Faculty Projects

Our faculty run a wide variety of research projects and labs. Topics include education, computer science, human-computer interaction (HCI), information sciences, engineering, media studies, cognitive science, and psychology.

The Early Career Research Project

The goal of this project is to examine student development outcomes and equity among doctoral students in the biological sciences. The project will follow 268 biology students through the final stages of graduate school and into their careers, considering how features of graduate education affect career trajectories. Feldon, D. F. (P.I.), Roksa, J., & Griffin, K. (2018-2022). Trajectories into Early Career Research (Division of Graduate Education; DGE 1760894), $2,459,199.

Contact David Feldon Visit Site

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Educational Data Mining Approaches for Digital Libraries

Investigate how to use digital library and online learning resources to apply web usage data mining strategies and Educational Data Mining (EDM), combined with other strategies, to better understand science teacher behaviors, motivations, and learning experiences.

Funded through the National Science Foundation.

Contributors: Mimi Recker, Beijie Xu, Bart Palmer, Sherry His, Rob Rothfarb

Contact Mimi Recker Visit Site

laptop with data on screen

Learn, Explore, Design Lab (L.E.D.)

The LED Lab employs equity-focused, justice-centered, and community-based methodologies to investigate how people learn and grow through making, designing, experiencing, and producing. We support a variety of projects including multi-year externally funded grant projects and student-led projects across out-of-school, K-12, and community contexts. Review our active projects here .

Funded by the National Science Foundation, Spencer Foundation, American Educational Research Association, USU's Center for Intersectional Gender Studies and Research, USU's Office of Research, and USU's Emma Eccles Jones College of Education and Human Services.

Contributors: The LED Lab is directed by Dr. Breanne Litts and made up of an interdisciplinary team of faculty, graduates, and undergraduates. Check out our current members here . We are always welcoming new team members!

Contact Breanne Litts Visit Site

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Playful Exploration Lab (PEL)

Focus on projects that explore women's persistence in Computer Science majors, and investigate different models that enhance girls’ interest in and capabilities to pursue CS programs and occupations.

Funded by the National Science Foundation, the Center for Women and Gender at USU, and Utah State University.

Contributors: Jody Clarke-Midura, Katarina Pantic, Frederick J. Poole, Megan Hamilton, Vincent Sun

Contact Jody Clarke-Midura Visit Site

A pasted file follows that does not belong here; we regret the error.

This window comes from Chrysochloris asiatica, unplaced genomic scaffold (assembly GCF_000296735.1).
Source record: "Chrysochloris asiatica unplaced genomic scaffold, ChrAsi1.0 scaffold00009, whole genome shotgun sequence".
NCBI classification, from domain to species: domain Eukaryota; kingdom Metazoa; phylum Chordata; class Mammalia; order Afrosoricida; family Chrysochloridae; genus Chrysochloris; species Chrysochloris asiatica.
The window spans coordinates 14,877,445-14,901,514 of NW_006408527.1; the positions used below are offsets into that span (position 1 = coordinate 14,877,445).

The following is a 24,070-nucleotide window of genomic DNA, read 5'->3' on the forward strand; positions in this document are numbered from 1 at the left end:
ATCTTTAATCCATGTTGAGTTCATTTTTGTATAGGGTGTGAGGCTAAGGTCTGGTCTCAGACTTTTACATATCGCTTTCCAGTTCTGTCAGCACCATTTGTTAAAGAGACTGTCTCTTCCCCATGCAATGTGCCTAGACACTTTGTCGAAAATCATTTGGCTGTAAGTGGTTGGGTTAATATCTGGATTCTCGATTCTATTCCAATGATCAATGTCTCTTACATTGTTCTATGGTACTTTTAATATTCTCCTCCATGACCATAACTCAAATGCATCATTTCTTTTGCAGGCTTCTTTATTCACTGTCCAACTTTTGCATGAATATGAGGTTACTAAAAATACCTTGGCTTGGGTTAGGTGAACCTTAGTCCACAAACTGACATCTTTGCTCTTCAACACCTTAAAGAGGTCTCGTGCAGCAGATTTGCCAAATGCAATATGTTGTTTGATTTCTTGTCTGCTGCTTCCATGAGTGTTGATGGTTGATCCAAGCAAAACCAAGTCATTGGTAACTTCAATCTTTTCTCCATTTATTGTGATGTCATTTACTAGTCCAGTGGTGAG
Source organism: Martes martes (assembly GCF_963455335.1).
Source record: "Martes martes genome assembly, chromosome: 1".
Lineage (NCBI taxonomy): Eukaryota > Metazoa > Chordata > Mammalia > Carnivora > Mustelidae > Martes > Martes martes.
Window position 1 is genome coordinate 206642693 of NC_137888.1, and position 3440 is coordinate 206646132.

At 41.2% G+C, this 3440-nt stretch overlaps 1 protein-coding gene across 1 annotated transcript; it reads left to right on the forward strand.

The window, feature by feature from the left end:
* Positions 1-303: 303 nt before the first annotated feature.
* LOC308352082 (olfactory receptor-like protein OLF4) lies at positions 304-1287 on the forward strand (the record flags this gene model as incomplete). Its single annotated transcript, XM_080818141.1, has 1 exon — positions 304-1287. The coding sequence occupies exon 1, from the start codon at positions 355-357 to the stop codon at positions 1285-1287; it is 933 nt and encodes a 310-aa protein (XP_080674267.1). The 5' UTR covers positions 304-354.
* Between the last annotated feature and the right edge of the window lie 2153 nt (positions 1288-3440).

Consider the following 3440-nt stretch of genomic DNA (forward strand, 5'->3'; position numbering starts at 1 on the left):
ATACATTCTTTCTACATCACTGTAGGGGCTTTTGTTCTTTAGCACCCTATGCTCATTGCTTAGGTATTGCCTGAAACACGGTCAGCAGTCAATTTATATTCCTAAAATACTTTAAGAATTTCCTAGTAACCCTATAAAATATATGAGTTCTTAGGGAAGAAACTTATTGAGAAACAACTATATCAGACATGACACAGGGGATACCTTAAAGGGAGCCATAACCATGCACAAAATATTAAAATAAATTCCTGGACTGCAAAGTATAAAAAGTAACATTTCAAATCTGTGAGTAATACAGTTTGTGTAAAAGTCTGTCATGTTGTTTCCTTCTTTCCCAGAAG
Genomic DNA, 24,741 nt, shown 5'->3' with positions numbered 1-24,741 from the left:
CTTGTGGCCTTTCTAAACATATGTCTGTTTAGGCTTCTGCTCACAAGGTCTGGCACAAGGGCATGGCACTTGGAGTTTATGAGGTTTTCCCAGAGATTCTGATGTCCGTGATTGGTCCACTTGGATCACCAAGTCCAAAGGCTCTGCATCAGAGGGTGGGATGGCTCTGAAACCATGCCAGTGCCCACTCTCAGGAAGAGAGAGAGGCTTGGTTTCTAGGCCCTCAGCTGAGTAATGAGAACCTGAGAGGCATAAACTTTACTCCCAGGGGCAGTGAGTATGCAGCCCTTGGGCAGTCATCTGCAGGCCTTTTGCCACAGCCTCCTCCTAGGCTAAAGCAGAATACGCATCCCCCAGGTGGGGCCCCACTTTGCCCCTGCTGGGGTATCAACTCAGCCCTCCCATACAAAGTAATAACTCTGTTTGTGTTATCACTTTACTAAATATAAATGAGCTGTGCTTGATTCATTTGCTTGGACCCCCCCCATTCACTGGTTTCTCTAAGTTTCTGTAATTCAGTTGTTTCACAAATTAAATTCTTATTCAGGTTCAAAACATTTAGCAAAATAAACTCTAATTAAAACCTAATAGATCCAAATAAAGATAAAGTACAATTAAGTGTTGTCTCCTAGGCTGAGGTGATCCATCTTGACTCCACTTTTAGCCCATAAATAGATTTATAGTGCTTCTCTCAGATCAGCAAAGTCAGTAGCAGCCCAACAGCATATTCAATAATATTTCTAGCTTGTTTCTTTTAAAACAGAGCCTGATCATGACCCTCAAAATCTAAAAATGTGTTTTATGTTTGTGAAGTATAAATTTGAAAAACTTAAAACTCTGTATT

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Stitching the Loop

An Electronic Textiles Unit in Exploring Computer Science. This new curriculum unit is full of resources for teachers to help students explore electronic textiles. They can make articles of cloth­ing, accessories, or home furnishings with embedded electronic and computational elements.

Funded through the National Science Foundation.

Contributors: Yasmin Kafai, Joanna Goode, and Jane Margolis

Contact Deborah Fields Visit Site

stitching the loop logo

CHAOS Learning Lab

The CHAOS learning lab is co-directed by Dr. Kristin Searle and Dr. Colby Tofel-Grehl (School of Teacher Education and Leadership). The lab focuses on integrated STEM and computer science learning for K-12 students and teachers, culturally responsive computing, and making activities for minoritized youth and communities. You can read more about the grant information on Dr. Searle's bio page.

Contact Kristen Searle Visit Site

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Supporting STEM

This project focuses on the use of scaffolding in STEM learning in formal and informal setting. Andrew Walker, who is interested in Problem-Based Pedagogy and meta-analysis, partnered with Brian Beland, who is interested in scaffold education. The researchers used meta-analysis to determine the impact of scaffolding on cognitive outcomes.

Funded through the National Science Foundation.

Contributors: Andrew Walker, Brian Belland

Contact Andrew Walker

people writing on notepad near laptops

Table Top 2 Screens

This project is studying approaches to help elementary students learn computational thinking skills by first playing a tabletop board game and then building game levels in Scratch, a block-based programming language.

Funded through the National Science Foundation.

Contributors: Mimi Recker, Victor Lee, Jody Clarke-Midura, Frederick Poole, Melissa Rasmussen, Courtney Stephens, Umar Shehzad and Jake Lauritsen

Contact Mimi Recker Visit Site

child playing on a tablet

The Theory Building Project

The goal of this project is to compare how kids design and construct theories of scientific phenomena, including computational models, by having kids engage with scientific practices and produce written theories. This project will be implemented as a two-week unit for middle school students.

Contact Hillary Swanson

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